Archivi tag: primordial universe

Fundamental Issues of the Standard Cosmological Model

The Planck Satellite measurement have increased the accuracy of cosmological observations to a level which allows to constrain cosmological models with unprecedented precision. The aim of this workshop is to discuss the implications of these recent results combined with other (i.e. Planck, but also WMAP, galaxy surveys, SNIa data…) on models that aim at describing the primordial epochs and the origin and formation of large scale structures of the Universe. Continua a leggere Fundamental Issues of the Standard Cosmological Model

How initial stars and galaxies formed

A simulation of a galaxy formation. Credit: Jason Tumlinson

Un gruppo di astronomi che si dedicano allo studio delle condizioni fisiche dell’Universo primordiale hanno ottenuto nuovi indizi sui processi di formazione delle prime strutture cosmiche, cioè stelle e galassie, andando ad analizzare la composizione chimica di alcune ‘stelle fossili’ che sono distribuite nelle regioni più esterne ed interne dell’alone galattico.

Continua a leggere How initial stars and galaxies formed

SPT detects ‘weak signs’ of primordial gravitational waves in the CMB

spt_polarizationLa ricerca dei modi-B, relativi alla componente della polarizzazione della radiazione cosmica di fondo associata alla propagazione delle onde gravitazionali nella mappa della radiazione cosmica, rappresenta una prova fondamentale che potrebbe dare credito al modello dell’inflazione cosmica. Nonostante i calcoli prevedono una intensità del segnale molto debole, oggi alcuni ricercatori del South Pole Telescope (SPT) hanno pubblicato i dati di uno studio in cui dichiarano di aver rivelato deboli fluttuazioni associate ai modi-B della componente di polarizzazione.

Scientists believe that approximately half a million years after the Big Bang, the Universe began switching from a state of plasma and energy to one where temperatures had dropped to a point where the universe became transparent enough for light to pass through. That light is known as cosmic microwave background (CMB) and is still visible today. Cosmologists studying it have formed the basis of a theory known as inflation, where the Universe came to exist as it does today through a process of very rapid expansion just after the Big Bang. In order to prove that the inflation theory is correct, scientists have been studying minute fluctuations in the temperature of the CMB, they revel fluctuations in density of the early Universe. They also study fluctuations of the polarization of the CMB which is due, it is believed, to radiation being scattered across the Universe by the energy of the Big Bang. Fluctuations in polarization were for a time merely theory, but in 2002, they were actually detected, giving credence to inflation theory. Those fluctuations were given the name E-mode polarizations. Theory has also suggested that there are also B-mode fluctuations in polarization, which are far more subtle, they are thought to describe the rotation of CMB polarization.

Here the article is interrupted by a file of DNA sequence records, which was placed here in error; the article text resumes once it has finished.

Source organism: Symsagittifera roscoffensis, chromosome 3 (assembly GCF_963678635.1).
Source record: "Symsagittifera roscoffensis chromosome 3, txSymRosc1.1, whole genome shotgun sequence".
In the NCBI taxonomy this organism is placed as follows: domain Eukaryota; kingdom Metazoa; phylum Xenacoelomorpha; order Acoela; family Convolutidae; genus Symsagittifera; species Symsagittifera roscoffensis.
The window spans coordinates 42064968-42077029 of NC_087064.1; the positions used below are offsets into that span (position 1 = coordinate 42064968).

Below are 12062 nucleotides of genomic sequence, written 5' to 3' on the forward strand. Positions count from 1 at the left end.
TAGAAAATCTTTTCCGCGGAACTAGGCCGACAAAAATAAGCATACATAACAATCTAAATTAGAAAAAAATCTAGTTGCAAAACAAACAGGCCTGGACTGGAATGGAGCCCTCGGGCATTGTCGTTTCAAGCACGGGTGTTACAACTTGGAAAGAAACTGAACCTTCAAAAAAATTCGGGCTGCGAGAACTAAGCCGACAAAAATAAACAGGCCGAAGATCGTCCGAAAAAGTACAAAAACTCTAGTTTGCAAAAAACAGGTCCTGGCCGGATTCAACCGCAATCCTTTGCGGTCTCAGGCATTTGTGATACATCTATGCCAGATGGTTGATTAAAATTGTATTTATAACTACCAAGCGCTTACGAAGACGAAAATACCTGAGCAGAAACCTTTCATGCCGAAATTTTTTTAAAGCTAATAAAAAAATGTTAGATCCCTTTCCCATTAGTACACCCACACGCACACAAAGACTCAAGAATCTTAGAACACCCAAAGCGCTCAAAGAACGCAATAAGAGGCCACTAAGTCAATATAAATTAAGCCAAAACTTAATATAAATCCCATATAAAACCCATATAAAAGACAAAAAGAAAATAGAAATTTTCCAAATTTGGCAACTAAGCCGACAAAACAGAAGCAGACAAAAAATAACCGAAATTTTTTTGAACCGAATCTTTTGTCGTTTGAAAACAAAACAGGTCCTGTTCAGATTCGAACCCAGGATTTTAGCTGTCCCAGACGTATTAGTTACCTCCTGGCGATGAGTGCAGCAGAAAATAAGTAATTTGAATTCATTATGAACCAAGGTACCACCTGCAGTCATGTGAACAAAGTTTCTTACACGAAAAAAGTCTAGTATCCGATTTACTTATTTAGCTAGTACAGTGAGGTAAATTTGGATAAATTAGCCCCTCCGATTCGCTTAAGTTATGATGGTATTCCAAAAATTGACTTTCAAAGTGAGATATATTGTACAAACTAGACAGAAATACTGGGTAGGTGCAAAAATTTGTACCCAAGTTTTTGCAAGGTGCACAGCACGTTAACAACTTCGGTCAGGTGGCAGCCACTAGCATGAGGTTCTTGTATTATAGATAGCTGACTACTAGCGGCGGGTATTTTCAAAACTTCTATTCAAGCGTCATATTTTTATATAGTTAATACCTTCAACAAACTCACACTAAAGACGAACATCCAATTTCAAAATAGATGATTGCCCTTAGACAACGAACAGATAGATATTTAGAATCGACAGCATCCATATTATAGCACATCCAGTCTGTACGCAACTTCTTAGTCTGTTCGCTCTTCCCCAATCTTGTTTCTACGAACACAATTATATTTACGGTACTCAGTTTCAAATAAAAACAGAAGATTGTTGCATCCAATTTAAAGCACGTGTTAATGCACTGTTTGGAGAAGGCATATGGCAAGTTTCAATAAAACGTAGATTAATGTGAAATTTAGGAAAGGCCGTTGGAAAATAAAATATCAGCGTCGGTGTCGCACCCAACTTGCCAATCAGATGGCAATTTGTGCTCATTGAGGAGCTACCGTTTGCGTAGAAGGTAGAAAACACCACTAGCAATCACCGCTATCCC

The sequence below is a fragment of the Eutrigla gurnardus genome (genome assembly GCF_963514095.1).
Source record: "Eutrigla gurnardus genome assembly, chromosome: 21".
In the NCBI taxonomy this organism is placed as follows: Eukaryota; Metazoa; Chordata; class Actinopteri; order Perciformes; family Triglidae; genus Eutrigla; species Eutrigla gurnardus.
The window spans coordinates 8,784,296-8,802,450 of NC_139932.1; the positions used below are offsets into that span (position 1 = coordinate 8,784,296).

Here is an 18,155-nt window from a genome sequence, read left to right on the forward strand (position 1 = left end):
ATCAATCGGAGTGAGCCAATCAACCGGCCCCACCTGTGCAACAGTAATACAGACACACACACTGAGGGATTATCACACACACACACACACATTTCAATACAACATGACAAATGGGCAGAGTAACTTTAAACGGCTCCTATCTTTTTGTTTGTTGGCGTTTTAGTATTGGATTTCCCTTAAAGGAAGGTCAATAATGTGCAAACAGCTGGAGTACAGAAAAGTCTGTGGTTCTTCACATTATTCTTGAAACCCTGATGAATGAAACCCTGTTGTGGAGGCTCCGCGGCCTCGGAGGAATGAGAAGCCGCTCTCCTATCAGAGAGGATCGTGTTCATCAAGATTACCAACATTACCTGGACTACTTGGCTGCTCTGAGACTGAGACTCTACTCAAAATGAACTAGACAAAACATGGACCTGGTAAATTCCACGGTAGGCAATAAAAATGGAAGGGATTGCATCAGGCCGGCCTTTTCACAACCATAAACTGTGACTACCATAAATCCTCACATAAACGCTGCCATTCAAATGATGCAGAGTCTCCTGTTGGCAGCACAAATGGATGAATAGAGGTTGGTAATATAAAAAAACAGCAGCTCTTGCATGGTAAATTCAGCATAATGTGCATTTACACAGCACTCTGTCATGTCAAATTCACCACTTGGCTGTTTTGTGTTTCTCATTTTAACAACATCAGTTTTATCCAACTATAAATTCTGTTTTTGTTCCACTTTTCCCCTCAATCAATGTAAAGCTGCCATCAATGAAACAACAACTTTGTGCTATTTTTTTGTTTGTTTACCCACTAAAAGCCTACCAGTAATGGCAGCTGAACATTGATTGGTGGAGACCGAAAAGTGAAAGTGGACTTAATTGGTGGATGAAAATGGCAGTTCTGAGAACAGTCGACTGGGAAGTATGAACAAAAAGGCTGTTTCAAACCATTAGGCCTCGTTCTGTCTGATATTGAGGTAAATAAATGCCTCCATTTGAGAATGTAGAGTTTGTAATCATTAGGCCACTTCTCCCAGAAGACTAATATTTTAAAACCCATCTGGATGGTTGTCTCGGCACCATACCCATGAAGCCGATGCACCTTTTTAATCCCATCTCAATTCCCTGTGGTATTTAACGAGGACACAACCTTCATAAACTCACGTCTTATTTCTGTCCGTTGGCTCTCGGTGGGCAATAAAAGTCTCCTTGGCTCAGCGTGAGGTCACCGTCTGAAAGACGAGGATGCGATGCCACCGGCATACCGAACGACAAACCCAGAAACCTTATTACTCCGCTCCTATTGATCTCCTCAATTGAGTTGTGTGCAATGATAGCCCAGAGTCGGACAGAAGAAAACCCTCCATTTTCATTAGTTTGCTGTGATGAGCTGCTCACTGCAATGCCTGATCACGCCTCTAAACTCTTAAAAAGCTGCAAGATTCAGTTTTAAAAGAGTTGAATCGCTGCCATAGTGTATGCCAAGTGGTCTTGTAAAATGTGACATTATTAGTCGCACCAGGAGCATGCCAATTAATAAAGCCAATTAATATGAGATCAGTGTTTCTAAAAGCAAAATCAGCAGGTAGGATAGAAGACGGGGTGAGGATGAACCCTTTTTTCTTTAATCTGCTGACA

Finding evidence of them has been extremely difficult, however, as they exist as just one part in ten million in the CMB temperature distribution. But now it appears the team at SPT has done just that, adding further credence to the inflation theory.

The researchers report that they were able to detect E-mode polarization due mostly to improvements in detector technology. Adding credence isn’t the same as finding proof of a theory, of course, and that’s why scientists believe the detection of E-mode polarizations is so important. Many believe it will ultimately lead to the detection of primordial gravitational waves, immense ripples in spacetime that theory suggests should have come about as a result of the force of inflation. If they can be detected, the theory of inflation would likely become the accepted theory regarding the early formation of the Universe.

Nature: Polarization detected in Big Bang's echo
arXiv: Detection of B-mode Polarization in the Cosmic Microwave Background with Data from the South Pole Telescope